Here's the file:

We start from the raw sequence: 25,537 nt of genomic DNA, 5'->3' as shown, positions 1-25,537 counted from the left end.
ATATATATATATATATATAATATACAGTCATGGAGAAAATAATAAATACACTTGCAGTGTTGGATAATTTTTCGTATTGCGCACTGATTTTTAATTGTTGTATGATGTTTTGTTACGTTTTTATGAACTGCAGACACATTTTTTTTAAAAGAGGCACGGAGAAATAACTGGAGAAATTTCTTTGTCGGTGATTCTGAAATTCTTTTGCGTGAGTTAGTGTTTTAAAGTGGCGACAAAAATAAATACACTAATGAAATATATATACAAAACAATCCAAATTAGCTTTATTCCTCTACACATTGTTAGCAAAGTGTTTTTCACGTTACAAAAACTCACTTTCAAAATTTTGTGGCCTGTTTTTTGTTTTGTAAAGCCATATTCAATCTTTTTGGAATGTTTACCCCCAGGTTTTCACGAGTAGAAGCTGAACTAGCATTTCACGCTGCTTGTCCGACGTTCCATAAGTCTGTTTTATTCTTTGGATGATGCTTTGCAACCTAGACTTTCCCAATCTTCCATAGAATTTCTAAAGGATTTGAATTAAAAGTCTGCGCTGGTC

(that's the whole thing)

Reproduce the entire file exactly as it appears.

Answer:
We start from the raw sequence: 25,537 nt of genomic DNA, 5'->3' as shown, positions 1-25,537 counted from the left end.
ATATATATATATATATATAATATACAGTCATGGAGAAAATAATAAATACACTTGCAGTGTTGGATAATTTTTCGTATTGCGCACTGATTTTTAATTGTTGTATGATGTTTTGTTACGTTTTTATGAACTGCAGACACATTTTTTTTAAAAGAGGCACGGAGAAATAACTGGAGAAATTTCTTTGTCGGTGATTCTGAAATTCTTTTGCGTGAGTTAGTGTTTTAAAGTGGCGACAAAAATAAATACACTAATGAAATATATATACAAAACAATCCAAATTAGCTTTATTCCTCTACACATTGTTAGCAAAGTGTTTTTCACGTTACAAAAACTCACTTTCAAAATTTTGTGGCCTGTTTTTTGTTTTGTAAAGCCATATTCAATCTTTTTGGAATGTTTACCCCCAGGTTTTCACGAGTAGAAGCTGAACTAGCATTTCACGCTGCTTGTCCGACGTTCCATAAGTCTGTTTTATTCTTTGGATGATGCTTTGCAACCTAGACTTTCCCAATCTTCCATAGAATTTCTAAAGGATTTGAATTAAAAGTCTGCGCTGGTC